Kinder Scout – The Mass Trespass Walk

Kinder Scout

It wouldn’t have been a training walk without me casually sitting on a large rock, staring thoughtfully into the distance, wondering when it’s going to be acceptable for me to eat my bacon sandwich. 

Okay, let’s start with a little history lesson, shall we? Kinder Scout is known as ‘The Mass Trespass Walk’ – In 1932 around 500 walkers, from around the UK trespassed en masse and walked from Hayfield to Kinder Scout to secure access right to open country for all to enjoy forever. Some folk were even imprisoned as a result of this trespass, but most of the Peak District was privately owned and crossing the lush green peaks was strictly forbidden. Worry not, these days you won’t get arrested for enjoying this 10mile circuit. 

Kinder Scout

We packed our waterproofs, bacon sandwiches, plenty of snacks, sunglasses, and headed off to explore. The route starts off steadily along the road, giving you a chance to take in Pass Booth Bridge and the sheep wash, which looks rather like a mini swimming pool for sheep alongside the river. Gradually the path steepens and I was promptly reminded that my cardio fitness isn’t where I’d like it to be, fortunately, the route eased out and some jelly babies provided a much-needed energy boost. 

After around two hours of walking, we stopped to admire the view from the incredible stone buttresses, obviously, it didn’t happen if it wasn’t on Instagram…

Kinder Scout

Once we’d enjoyed our lunch and taken in the view, we continued our circuit and headed down towards Edale, after commenting how quiet and peaceful the route was this was the point where we started to see other walkers. I think the reason it was so quiet was due to the fact we completed the walk on a Wednesday, during the off-peak season and this is worth keeping in mind if you’re not a fan of crowds. 

Kinder Scout

Continuing downhill we strolled through the peaceful moorlands, in search of the stream which we used as a marker for us to join the road back to the carpark and complete our circuit of Kinder Scout. As we went slightly off route, there might have been a moment when I felt like a modern-day trespasser whilst trying to ungracefully climb over a stone wall.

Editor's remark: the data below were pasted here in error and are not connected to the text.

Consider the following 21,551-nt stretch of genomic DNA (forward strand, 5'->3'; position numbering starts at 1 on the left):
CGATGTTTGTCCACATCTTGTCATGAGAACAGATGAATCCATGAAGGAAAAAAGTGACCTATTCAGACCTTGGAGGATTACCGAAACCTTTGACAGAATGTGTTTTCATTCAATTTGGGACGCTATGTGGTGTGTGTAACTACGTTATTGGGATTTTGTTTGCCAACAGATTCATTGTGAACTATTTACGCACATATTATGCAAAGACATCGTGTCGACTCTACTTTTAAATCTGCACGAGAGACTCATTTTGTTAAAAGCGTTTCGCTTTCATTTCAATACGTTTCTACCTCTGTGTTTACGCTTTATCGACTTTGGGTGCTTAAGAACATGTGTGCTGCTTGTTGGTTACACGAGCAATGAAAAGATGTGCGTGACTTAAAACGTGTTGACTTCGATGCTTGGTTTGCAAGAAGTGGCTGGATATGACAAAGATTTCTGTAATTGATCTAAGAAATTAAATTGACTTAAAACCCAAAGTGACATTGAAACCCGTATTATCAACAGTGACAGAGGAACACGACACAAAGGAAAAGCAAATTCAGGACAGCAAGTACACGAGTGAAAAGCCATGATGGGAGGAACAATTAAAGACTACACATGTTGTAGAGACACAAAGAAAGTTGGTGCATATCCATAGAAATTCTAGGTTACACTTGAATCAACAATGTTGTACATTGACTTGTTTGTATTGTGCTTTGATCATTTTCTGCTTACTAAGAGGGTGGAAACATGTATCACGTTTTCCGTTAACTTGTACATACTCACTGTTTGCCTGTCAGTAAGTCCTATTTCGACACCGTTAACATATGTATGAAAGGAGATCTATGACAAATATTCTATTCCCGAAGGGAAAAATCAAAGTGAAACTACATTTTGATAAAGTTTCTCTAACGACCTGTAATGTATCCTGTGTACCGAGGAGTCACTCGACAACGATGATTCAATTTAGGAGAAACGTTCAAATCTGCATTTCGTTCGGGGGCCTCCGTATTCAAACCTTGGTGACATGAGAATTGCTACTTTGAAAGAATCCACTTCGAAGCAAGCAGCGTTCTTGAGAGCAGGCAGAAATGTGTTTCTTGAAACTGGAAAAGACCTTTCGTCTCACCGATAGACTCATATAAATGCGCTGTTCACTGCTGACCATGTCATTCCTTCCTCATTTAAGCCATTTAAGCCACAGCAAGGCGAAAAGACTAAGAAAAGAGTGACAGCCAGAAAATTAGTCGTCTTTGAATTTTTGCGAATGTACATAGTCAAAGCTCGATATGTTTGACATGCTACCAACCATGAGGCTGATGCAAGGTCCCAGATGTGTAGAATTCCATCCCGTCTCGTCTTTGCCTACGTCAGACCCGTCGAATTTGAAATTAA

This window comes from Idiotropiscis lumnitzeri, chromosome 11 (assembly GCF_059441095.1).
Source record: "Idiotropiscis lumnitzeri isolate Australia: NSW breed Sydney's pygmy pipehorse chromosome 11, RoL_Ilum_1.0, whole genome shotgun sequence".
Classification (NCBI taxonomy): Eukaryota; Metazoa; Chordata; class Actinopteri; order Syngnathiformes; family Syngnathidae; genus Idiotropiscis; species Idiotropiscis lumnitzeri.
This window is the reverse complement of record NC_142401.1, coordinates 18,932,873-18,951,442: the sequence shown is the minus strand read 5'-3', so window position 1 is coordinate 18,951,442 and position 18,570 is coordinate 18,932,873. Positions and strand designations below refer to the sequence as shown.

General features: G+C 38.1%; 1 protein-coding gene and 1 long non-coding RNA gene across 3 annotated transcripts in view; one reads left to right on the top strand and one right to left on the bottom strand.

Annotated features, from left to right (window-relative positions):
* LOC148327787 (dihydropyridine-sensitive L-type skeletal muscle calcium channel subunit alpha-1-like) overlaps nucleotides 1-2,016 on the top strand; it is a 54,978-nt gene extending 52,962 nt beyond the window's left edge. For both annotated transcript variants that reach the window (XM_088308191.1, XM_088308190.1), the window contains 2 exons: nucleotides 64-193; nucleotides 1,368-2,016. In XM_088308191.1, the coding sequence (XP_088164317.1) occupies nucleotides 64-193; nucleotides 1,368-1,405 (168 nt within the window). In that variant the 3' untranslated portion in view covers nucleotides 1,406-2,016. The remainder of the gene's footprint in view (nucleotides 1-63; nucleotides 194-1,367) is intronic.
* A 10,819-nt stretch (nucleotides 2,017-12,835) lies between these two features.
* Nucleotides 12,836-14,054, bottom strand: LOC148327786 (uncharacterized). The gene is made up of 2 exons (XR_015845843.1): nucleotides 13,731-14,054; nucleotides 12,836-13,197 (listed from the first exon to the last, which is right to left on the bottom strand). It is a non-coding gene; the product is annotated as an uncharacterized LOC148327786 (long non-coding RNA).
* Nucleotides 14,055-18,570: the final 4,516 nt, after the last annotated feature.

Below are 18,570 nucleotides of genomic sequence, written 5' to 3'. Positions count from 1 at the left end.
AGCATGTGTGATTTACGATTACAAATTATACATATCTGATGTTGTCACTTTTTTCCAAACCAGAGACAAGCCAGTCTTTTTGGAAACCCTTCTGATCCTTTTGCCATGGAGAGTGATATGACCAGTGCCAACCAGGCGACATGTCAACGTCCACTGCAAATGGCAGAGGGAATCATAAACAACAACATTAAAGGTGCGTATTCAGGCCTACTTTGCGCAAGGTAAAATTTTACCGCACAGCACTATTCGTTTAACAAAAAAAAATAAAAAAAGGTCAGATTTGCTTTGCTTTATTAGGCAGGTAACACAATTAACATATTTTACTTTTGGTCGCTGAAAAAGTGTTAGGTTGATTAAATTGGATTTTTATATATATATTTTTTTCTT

Kinder Scout

Useful Information:

*Whilst the route is relatively easy to follow, I’d recommend taking a map as there’s no phone signal for most of the route and our Garmin and my complete lack of direction, led us slightly astray once or twice. 

*We were lucky to walk on a mainly sunny/dry day but in bad weather, the path would be extremely slippy, so I’d firmly recommend wearing comfortable/waterproof boots. 

*The carpark is a good size and it’s only £4.50 to park for the whole day, I can imagine this would get very busy during peak times.

*The route is dog-friendly, although do take water for your 4 legged pals. 

*Walking poles would be helpful if you aren’t comfortable walking downhill, although the steep sections are very limited/short. 

***

Have you ever walked Kinder Scout before?

Katie

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You might enjoy reading:

Hidden Valley Yurts Review

Why you should walk up Snowdon

Training for the 3 Peaks Challenge 

Kinder Scout

 

 

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